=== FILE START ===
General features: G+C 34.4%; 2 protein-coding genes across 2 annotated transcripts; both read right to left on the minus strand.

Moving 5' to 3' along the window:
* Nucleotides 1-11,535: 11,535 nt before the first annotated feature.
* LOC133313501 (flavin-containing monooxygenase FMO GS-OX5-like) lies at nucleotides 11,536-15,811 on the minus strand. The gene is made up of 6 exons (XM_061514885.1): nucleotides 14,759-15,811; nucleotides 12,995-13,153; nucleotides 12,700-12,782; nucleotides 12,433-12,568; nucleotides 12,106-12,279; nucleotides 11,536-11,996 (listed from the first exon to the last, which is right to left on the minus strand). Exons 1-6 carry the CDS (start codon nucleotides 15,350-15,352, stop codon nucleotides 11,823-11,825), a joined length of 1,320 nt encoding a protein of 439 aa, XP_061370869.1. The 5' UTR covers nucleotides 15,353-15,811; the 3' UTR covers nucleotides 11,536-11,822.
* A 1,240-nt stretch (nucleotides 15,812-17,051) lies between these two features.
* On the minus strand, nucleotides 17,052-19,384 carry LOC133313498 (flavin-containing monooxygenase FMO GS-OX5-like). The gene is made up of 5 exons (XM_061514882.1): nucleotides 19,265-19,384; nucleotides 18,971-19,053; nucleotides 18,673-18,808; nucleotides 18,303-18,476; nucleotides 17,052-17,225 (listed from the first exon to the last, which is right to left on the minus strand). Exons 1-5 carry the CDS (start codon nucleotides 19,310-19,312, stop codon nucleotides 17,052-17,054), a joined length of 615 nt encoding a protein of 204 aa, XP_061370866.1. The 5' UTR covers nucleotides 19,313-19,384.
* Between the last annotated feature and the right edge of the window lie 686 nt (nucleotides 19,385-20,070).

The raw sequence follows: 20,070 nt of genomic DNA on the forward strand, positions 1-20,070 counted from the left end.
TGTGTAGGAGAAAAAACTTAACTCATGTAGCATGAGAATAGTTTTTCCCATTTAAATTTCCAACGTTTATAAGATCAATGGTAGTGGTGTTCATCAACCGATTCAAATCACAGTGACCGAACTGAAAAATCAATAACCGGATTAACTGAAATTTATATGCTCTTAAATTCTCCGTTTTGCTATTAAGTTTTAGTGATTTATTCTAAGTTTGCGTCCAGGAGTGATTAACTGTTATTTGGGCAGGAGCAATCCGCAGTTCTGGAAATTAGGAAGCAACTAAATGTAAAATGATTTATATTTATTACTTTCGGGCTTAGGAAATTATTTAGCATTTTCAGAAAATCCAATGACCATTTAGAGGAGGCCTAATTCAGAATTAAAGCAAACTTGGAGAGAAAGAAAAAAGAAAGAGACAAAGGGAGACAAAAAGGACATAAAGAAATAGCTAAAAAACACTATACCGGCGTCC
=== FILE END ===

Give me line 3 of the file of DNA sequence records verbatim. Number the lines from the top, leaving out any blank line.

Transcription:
* Nucleotides 1-11,535: 11,535 nt before the first annotated feature.